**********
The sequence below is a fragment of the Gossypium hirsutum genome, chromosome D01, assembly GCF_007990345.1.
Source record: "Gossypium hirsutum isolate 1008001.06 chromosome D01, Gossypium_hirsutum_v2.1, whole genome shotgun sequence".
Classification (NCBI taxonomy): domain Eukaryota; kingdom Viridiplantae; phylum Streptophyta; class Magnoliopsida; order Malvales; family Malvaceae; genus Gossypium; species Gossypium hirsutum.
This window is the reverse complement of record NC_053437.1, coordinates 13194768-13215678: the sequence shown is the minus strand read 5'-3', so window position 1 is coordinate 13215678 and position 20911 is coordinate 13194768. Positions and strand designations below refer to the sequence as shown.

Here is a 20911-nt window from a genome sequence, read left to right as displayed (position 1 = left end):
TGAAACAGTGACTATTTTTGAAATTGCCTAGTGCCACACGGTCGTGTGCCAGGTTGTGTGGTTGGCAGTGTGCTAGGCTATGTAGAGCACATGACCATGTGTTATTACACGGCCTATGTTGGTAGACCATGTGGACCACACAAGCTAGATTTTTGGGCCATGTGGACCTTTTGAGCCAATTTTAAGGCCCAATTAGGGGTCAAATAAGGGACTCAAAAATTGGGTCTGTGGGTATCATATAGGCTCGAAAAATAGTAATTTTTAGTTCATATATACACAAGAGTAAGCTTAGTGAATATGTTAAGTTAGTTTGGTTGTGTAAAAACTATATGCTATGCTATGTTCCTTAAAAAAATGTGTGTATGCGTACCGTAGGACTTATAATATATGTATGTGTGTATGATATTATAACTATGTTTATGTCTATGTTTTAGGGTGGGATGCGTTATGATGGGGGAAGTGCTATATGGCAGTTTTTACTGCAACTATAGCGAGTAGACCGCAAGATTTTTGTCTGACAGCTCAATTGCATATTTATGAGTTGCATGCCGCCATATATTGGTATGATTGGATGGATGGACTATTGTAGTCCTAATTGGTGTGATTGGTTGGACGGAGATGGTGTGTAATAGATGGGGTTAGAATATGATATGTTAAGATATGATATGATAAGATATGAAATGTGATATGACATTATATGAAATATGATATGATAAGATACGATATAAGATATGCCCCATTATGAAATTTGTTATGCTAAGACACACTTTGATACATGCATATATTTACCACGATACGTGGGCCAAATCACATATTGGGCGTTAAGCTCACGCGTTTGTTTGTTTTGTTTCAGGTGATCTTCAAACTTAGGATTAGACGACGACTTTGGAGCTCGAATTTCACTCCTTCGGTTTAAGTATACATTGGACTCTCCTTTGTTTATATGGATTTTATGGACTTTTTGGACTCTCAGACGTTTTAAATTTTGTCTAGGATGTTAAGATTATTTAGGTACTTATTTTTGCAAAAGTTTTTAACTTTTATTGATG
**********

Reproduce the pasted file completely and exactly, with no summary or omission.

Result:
The sequence below is a fragment of the Gossypium hirsutum genome, chromosome D01, assembly GCF_007990345.1.
Source record: "Gossypium hirsutum isolate 1008001.06 chromosome D01, Gossypium_hirsutum_v2.1, whole genome shotgun sequence".
Classification (NCBI taxonomy): domain Eukaryota; kingdom Viridiplantae; phylum Streptophyta; class Magnoliopsida; order Malvales; family Malvaceae; genus Gossypium; species Gossypium hirsutum.
This window is the reverse complement of record NC_053437.1, coordinates 13194768-13215678: the sequence shown is the minus strand read 5'-3', so window position 1 is coordinate 13215678 and position 20911 is coordinate 13194768. Positions and strand designations below refer to the sequence as shown.

Here is a 20911-nt window from a genome sequence, read left to right as displayed (position 1 = left end):
TGAAACAGTGACTATTTTTGAAATTGCCTAGTGCCACACGGTCGTGTGCCAGGTTGTGTGGTTGGCAGTGTGCTAGGCTATGTAGAGCACATGACCATGTGTTATTACACGGCCTATGTTGGTAGACCATGTGGACCACACAAGCTAGATTTTTGGGCCATGTGGACCTTTTGAGCCAATTTTAAGGCCCAATTAGGGGTCAAATAAGGGACTCAAAAATTGGGTCTGTGGGTATCATATAGGCTCGAAAAATAGTAATTTTTAGTTCATATATACACAAGAGTAAGCTTAGTGAATATGTTAAGTTAGTTTGGTTGTGTAAAAACTATATGCTATGCTATGTTCCTTAAAAAAATGTGTGTATGCGTACCGTAGGACTTATAATATATGTATGTGTGTATGATATTATAACTATGTTTATGTCTATGTTTTAGGGTGGGATGCGTTATGATGGGGGAAGTGCTATATGGCAGTTTTTACTGCAACTATAGCGAGTAGACCGCAAGATTTTTGTCTGACAGCTCAATTGCATATTTATGAGTTGCATGCCGCCATATATTGGTATGATTGGATGGATGGACTATTGTAGTCCTAATTGGTGTGATTGGTTGGACGGAGATGGTGTGTAATAGATGGGGTTAGAATATGATATGTTAAGATATGATATGATAAGATATGAAATGTGATATGACATTATATGAAATATGATATGATAAGATACGATATAAGATATGCCCCATTATGAAATTTGTTATGCTAAGACACACTTTGATACATGCATATATTTACCACGATACGTGGGCCAAATCACATATTGGGCGTTAAGCTCACGCGTTTGTTTGTTTTGTTTCAGGTGATCTTCAAACTTAGGATTAGACGACGACTTTGGAGCTCGAATTTCACTCCTTCGGTTTAAGTATACATTGGACTCTCCTTTGTTTATATGGATTTTATGGACTTTTTGGACTCTCAGACGTTTTAAATTTTGTCTAGGATGTTAAGATTATTTAGGTACTTATTTTTGCAAAAGTTTTTAACTTTTATTGATG